During surveys of native and plantation eucalypt species in northern Western Australia and the north-western Northern Territory over the years 2006–12, we observed leaves exhibiting symptoms similar to those of T. destructans. Samples were collected across several sites and preliminary examination revealed a fungus with a conidial morphology similar to that of T. destructans. This study describes two new species of Teratosphaeria with long conidia found in northern Western Australia and the Northern Territory that are distinct from T. destructans.
Materials and Methods
Collection and isolation
Eucalypt leaves with symptoms resembling those of Teratosphaeria destructans were collected from several different locations in Australia: (a) adult mature trees of a Eucalyptus sp. in Derby, Western Australia; (b) juvenile leaves from Eucalyptus hybrids in plantations on Tiwi Island, Northern Territory; and (c) juvenile and adult foliage from eucalypt woodlands at several locations in northern, Western Australia and north-western parts of Northern Territory (Table 1, Fig. 1C). Isolations were made as described previously (Andjic et al. 2007 a). Isolates are maintained in culture collections at Murdoch University, Perth, Western Australia (MUCC) and the Department of Agriculture and Water Resources (AQISWA), Perth, Western Australia. Ex-type cultures and leaf material have been deposited in the fungal collection of Queensland Plant Pathology Herbarium (BRIP), Brisbane, Queensland, Australia, and the KNAW-CBS Fungal Biodiversity Centre (CBS), Utrecht, The Netherlands.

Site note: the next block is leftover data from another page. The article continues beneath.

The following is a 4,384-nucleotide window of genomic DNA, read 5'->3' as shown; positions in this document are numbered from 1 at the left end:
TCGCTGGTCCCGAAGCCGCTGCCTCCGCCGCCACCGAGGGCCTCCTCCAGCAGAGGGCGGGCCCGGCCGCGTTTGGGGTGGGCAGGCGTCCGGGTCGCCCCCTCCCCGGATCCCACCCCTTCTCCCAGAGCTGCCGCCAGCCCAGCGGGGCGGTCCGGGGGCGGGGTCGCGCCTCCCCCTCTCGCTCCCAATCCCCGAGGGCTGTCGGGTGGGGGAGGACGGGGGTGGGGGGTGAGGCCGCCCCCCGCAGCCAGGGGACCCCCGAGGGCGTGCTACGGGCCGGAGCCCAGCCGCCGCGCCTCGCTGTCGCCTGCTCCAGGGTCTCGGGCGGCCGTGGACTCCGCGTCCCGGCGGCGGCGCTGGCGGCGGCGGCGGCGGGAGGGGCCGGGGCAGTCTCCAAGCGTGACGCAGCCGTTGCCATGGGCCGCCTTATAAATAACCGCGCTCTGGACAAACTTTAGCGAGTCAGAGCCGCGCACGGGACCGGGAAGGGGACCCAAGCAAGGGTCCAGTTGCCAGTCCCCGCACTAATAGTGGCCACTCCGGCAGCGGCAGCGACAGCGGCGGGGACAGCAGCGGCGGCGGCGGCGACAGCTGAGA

Morphological identification and characterisation
Preliminary identification of the Teratosphaeria isolates was by microscopic examination and culturing. Plugs (2 mm diam) were cut from actively growing cultures and placed at the centres of Petri dishes (55 mm diam) containing 2 % Malt Extract Agar (MEA). After 30 d, cultures were assessed for growth-rate, by taking two measurements of colony diameter perpendicular to each other. Colony colour was described using notations in the Munsell® Soil Colour Charts (Gretag Macbeth, NewWindsor, NY, revised 2000).
Squash mounts of sporing structures were prepared, from hand sections of lesions and from culture, on slides in lacto-glycerol (1:1:1 v lactic acid: glycerol: water) and observed at 1000× magnification with Leica DM5000 light microscope. Morphological characters used in this study to distinguish Teratosphaeria species producing kirramyces-like long conidia included: conidial size, shape, pigmentation and number of septa. Wherever possible, 30 measurements of all potentially taxonomically relevant structures were recorded for each species and the extremes are presented in parentheses. Measurements of conidial size were obtained using image analysis software Leica Image Application Suite (LAS) and adjusted to the nearest 0.5 µm. Conidium lengths were recorded as straight-line (linear) length following the method of previous studies of Teratosphaeria (Wingfield et al. 1996). Data analyses were performed using descriptive statistics in Microsoft Excel.